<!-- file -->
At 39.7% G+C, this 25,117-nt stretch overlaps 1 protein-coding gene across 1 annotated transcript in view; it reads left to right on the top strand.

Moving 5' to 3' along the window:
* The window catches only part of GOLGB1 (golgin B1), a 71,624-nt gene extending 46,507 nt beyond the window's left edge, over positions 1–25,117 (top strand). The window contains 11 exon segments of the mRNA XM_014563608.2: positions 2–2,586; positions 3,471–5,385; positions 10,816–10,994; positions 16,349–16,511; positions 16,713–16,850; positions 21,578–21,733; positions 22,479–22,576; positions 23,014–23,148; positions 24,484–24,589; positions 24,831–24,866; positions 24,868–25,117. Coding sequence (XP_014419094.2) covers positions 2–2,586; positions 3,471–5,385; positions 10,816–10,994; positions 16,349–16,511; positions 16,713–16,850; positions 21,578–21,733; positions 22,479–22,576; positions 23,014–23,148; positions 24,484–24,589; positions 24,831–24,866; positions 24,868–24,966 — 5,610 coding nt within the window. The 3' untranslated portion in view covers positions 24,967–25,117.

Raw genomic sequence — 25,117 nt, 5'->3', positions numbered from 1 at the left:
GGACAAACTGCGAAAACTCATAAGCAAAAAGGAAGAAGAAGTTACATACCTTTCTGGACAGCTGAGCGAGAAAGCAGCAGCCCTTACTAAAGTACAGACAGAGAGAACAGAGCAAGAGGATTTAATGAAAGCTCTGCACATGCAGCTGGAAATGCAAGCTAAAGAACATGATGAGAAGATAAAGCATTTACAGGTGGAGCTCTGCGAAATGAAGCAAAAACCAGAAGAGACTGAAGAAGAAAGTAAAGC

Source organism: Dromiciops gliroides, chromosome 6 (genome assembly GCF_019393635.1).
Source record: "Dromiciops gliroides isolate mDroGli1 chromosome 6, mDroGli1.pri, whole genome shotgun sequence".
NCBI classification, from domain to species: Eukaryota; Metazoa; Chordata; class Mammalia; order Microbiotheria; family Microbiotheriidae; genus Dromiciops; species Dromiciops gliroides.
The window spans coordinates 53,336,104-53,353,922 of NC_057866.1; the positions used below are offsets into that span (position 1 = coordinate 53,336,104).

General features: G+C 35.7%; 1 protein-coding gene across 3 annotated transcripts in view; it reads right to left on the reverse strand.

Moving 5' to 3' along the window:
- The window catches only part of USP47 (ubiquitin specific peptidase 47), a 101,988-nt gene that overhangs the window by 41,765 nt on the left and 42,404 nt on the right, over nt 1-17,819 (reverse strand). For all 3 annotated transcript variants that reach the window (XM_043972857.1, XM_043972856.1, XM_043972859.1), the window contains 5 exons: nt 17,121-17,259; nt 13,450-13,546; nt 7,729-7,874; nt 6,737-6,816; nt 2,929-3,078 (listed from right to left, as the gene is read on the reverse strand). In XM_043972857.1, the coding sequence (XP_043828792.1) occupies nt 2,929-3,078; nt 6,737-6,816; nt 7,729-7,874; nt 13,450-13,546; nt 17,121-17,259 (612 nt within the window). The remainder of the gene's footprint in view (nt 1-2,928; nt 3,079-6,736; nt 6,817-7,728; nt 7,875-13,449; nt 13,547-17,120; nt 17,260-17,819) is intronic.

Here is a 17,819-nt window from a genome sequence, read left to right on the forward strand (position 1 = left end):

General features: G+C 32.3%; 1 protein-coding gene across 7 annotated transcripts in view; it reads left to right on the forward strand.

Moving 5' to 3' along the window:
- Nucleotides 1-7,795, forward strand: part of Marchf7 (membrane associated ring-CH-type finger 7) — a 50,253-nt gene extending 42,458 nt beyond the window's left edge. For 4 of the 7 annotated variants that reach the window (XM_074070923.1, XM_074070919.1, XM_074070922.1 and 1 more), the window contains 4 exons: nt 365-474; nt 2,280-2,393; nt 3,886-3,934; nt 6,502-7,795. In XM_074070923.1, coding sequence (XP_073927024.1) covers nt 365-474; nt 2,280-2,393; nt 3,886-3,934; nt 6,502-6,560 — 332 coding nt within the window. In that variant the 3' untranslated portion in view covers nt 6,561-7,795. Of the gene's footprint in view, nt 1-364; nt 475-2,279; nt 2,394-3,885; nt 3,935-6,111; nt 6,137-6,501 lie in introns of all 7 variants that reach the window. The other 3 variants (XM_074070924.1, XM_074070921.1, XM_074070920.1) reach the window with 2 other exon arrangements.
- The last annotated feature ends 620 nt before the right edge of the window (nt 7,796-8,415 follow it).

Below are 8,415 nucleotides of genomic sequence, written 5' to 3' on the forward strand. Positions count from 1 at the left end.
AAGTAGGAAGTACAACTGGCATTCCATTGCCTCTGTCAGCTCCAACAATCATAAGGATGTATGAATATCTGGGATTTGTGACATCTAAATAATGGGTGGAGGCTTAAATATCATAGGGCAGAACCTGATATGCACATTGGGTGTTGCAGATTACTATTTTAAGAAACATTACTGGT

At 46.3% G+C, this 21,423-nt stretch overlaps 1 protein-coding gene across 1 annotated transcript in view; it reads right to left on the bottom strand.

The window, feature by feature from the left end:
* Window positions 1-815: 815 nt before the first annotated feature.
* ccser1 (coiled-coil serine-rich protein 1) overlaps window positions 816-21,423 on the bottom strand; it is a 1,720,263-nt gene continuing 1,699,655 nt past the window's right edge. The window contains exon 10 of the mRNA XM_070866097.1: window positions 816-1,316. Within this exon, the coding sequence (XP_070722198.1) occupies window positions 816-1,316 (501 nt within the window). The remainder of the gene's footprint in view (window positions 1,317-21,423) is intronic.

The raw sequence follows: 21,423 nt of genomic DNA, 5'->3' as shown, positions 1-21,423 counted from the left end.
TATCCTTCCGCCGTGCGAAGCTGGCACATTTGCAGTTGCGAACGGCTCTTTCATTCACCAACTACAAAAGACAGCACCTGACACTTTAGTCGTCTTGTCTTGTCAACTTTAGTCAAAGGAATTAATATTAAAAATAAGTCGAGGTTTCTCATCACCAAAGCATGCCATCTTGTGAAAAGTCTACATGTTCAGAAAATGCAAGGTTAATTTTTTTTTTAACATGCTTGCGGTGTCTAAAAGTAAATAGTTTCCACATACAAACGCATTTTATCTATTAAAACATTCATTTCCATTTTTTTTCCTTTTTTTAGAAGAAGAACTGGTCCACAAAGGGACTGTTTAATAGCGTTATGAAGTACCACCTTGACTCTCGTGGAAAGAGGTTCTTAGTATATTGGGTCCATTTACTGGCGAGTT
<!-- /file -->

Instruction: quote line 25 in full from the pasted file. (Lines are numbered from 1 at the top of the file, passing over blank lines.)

TATCCTTCCGCCGTGCGAAGCTGGCACATTTGCAGTTGCGAACGGCTCTTTCATTCACCAACTACAAAAGACAGCACCTGACACTTTAGTCGTCTTGTCTTGTCAACTTTAGTCAAAGGAATTAATATTAAAAATAAGTCGAGGTTTCTCATCACCAAAGCATGCCATCTTGTGAAAAGTCTACATGTTCAGAAAATGCAAGGTTAATTTTTTTTTTAACATGCTTGCGGTGTCTAAAAGTAAATAGTTTCCACATACAAACGCATTTTATCTATTAAAACATTCATTTCCATTTTTTTTCCTTTTTTTAGAAGAAGAACTGGTCCACAAAGGGACTGTTTAATAGCGTTATGAAGTACCACCTTGACTCTCGTGGAAAGAGGTTCTTAGTATATTGGGTCCATTTACTGGCGAGTT